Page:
A fascinating journey through the life of the producer who changed the world...
A fascinating journey through the life of the producer who changed the world…
This DVD is, significantly, a production for the BBC’s Arena, which gives it the edge over ITV/ Sky’s slicker, more promo-faced South Bank Show. Here we get the familiar story of George Martin told with a brilliant freshness. Naturally The Beatles’ story is threaded through Martin’s (Ringo and Sir Paul contribute, both full of affection for their old headmaster), but for once we get the early years (the breadline childhood, the Fleet Air Arm), the comedy years (Bernard Cribbins and Rolf Harris), and the post-Fabs years (Mahavishnu Orchestra!), as well as a visit to Montserrat, where Martin built his second Air Studios (destroyed by Hurricane Hugo).
The story is told in a pleasantly jumbled up fashion, as if someone just threw the tapes up in the air. Martin’s son Giles conducts several interviews, and at one point is charmingly admonished by his dad for trying to make him admit that he was ambitious. Macca recalls a dinner in Paris hosted by Epstein where they were served “phallic delicacies”. Ringo reveals a collective Beatle fancying of Judy, now Lady Martin. Michael Palin discusses The Goons with Sir George. And throughout the programme there is a strong sense of just how extraordinary a person George Martin is. He remains the modest patrician, the polite innovator, and the man whose suggestions helped to change popular music (at one point, he explains how McCartney’s staccato verses for “Eleanor Rigby” reminded him of Bernard Hermann, which led him to the sawing orchestral arrangement – Psycho out of Father Mackenzie!)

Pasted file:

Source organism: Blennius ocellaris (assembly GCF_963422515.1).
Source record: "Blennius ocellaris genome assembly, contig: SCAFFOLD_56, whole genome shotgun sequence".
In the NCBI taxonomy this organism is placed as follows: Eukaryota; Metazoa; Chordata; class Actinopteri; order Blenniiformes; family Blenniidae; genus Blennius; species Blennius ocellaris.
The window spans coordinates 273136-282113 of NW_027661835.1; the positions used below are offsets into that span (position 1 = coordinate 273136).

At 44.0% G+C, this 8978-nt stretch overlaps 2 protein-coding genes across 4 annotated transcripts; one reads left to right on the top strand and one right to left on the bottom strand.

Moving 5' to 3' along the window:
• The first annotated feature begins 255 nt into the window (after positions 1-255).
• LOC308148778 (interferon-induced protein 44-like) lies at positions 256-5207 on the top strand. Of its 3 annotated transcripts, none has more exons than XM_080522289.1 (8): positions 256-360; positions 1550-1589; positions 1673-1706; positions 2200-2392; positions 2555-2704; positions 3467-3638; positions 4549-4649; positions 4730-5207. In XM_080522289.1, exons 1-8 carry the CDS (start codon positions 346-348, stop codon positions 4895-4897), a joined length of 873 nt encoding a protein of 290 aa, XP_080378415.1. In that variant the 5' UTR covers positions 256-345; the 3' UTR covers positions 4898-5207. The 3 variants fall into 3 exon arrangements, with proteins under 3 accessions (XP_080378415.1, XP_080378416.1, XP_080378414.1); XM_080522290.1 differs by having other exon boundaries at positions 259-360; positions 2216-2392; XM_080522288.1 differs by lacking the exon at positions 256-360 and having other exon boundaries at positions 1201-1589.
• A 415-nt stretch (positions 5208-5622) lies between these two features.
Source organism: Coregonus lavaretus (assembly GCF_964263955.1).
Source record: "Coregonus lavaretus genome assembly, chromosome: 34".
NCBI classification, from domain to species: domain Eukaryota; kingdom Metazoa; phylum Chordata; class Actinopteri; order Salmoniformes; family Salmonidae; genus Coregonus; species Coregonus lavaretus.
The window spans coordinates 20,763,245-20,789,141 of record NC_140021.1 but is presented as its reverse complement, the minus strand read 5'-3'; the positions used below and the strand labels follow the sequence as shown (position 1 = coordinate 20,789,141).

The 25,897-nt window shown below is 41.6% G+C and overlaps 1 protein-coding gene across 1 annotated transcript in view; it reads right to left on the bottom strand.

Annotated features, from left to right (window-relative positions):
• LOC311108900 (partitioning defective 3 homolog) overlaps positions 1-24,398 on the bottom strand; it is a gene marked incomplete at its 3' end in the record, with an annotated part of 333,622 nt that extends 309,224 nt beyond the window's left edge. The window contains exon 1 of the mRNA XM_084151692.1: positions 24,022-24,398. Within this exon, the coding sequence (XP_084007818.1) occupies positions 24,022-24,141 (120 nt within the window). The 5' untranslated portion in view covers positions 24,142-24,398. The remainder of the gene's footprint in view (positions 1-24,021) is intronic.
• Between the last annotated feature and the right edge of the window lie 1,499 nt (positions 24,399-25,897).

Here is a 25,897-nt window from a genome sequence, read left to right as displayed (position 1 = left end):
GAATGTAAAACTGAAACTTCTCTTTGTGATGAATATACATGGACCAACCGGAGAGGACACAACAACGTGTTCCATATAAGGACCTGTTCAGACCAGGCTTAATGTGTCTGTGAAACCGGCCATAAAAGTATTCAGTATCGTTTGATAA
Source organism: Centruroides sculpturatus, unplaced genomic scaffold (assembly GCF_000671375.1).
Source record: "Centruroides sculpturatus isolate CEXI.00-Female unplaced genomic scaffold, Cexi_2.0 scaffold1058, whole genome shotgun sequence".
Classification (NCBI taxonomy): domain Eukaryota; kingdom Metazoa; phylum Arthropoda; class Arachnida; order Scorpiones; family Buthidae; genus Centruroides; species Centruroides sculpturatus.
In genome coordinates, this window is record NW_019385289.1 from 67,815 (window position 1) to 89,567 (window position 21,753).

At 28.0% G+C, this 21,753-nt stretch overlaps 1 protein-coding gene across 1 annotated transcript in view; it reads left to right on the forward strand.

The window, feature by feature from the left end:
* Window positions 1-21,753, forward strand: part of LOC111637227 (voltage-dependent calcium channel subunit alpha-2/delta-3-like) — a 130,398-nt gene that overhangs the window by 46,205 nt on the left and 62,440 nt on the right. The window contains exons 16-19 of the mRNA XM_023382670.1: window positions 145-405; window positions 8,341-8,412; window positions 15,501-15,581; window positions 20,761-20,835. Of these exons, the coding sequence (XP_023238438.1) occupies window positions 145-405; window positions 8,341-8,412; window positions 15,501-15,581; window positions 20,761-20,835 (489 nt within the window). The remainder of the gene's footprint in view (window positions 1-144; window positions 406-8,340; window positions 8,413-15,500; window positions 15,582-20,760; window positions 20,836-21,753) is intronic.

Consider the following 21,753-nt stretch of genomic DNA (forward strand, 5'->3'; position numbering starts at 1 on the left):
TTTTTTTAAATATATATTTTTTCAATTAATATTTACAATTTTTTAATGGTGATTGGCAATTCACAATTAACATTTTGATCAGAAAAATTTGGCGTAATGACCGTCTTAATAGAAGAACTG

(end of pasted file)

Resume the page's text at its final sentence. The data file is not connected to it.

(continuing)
You also get a sense of the man’s inner steel. This is a producer unfazed by neither Lennon nor McCartney. Told by EMI that The Beatles didn’t want his name on Let It Be, he says, “I wasn’t having that,” adding that he suggested the credit should be “produced by George Martin, over-produced by Phil Spector”. Martin was never a yes-man (Rolf Harris, interviewed, is still amazed that George bluntly told him the aboriginal music he wanted on “Sun Arise” was “boring”). After years of the Lennon version of history, in which Martin’s role as the mythic fifth Beatle was sharply denigrated, it’s good to be shown how important he was, moving from practical suggestions (beginning a song with the chorus) to introducing the band to new ideas, and then working as an equal partner on creating new worlds.
The origins of these new worlds were unknown to Phil Spector. Martin says of his first encounter with The Beatles, “I didn’t know them from Adam, but they knew me,” Martin says, because the band had seen his name on records by Peter Sellers and Spike Milligan. When he adds, “Building up Sergeant Pepper became a bit like working on a Peter Sellers record,” he says, you see how a career as a comedy producer gave him both The Beatles’ respect – The Goons were as important to Lennon as Chuck Berry – and the open-mindedness to make a record like “Strawberry Fields Forever”. (And in the end, he could have said, after the disaster of Let It Be, they came crawling back to make Abbey Road.)
This is a brilliant DVD, with huge chunks of Martin productions, from America to Irene Handl, from Humphrey Lyttelton to Jeff Beck (the extras are extended Giles Martin interviews, as well as tributes from the slightly random trio of Rick Rubin, T-Bone Burnett and Ken Scott). Its most poignant moment comes when Martin, now in his 80s, visits the devastated Air Studios in Montserrat. “It’s like everything in life,” he says, “Everything has a period. You bring something out of nothing but it always goes back to nothing again.” Looking at George Martin’s career, it’s impossible to believe that’s true.
EXTRAS: Extended interviews.